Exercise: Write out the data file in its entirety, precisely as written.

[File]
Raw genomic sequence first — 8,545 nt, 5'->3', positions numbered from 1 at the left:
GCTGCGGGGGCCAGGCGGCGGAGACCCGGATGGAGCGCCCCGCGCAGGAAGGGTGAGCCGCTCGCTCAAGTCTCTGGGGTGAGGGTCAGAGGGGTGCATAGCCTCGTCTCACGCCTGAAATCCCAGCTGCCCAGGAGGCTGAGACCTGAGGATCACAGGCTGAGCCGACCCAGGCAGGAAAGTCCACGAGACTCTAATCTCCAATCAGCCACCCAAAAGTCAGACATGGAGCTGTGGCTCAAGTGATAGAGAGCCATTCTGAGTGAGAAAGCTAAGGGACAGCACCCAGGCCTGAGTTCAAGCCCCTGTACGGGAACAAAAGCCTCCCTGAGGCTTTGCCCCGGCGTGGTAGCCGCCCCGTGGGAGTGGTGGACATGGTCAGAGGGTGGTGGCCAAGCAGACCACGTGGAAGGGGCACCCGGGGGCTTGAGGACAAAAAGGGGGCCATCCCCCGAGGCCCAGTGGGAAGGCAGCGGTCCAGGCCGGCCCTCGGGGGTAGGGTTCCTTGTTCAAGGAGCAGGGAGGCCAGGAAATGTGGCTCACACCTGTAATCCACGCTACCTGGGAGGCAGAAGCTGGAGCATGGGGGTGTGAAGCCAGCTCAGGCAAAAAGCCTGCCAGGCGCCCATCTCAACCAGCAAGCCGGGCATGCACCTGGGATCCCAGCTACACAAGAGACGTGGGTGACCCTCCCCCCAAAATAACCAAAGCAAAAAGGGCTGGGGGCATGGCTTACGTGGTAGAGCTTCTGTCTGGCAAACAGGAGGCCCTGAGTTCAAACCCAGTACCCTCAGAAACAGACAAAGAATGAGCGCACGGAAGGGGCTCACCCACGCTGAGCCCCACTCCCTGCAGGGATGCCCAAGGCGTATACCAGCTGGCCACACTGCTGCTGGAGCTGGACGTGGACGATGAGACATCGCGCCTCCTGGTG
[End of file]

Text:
Raw genomic sequence first — 8,545 nt, 5'->3', positions numbered from 1 at the left:
GCTGCGGGGGCCAGGCGGCGGAGACCCGGATGGAGCGCCCCGCGCAGGAAGGGTGAGCCGCTCGCTCAAGTCTCTGGGGTGAGGGTCAGAGGGGTGCATAGCCTCGTCTCACGCCTGAAATCCCAGCTGCCCAGGAGGCTGAGACCTGAGGATCACAGGCTGAGCCGACCCAGGCAGGAAAGTCCACGAGACTCTAATCTCCAATCAGCCACCCAAAAGTCAGACATGGAGCTGTGGCTCAAGTGATAGAGAGCCATTCTGAGTGAGAAAGCTAAGGGACAGCACCCAGGCCTGAGTTCAAGCCCCTGTACGGGAACAAAAGCCTCCCTGAGGCTTTGCCCCGGCGTGGTAGCCGCCCCGTGGGAGTGGTGGACATGGTCAGAGGGTGGTGGCCAAGCAGACCACGTGGAAGGGGCACCCGGGGGCTTGAGGACAAAAAGGGGGCCATCCCCCGAGGCCCAGTGGGAAGGCAGCGGTCCAGGCCGGCCCTCGGGGGTAGGGTTCCTTGTTCAAGGAGCAGGGAGGCCAGGAAATGTGGCTCACACCTGTAATCCACGCTACCTGGGAGGCAGAAGCTGGAGCATGGGGGTGTGAAGCCAGCTCAGGCAAAAAGCCTGCCAGGCGCCCATCTCAACCAGCAAGCCGGGCATGCACCTGGGATCCCAGCTACACAAGAGACGTGGGTGACCCTCCCCCCAAAATAACCAAAGCAAAAAGGGCTGGGGGCATGGCTTACGTGGTAGAGCTTCTGTCTGGCAAACAGGAGGCCCTGAGTTCAAACCCAGTACCCTCAGAAACAGACAAAGAATGAGCGCACGGAAGGGGCTCACCCACGCTGAGCCCCACTCCCTGCAGGGATGCCCAAGGCGTATACCAGCTGGCCACACTGCTGCTGGAGCTGGACGTGGACGATGAGACATCGCGCCTCCTGGTG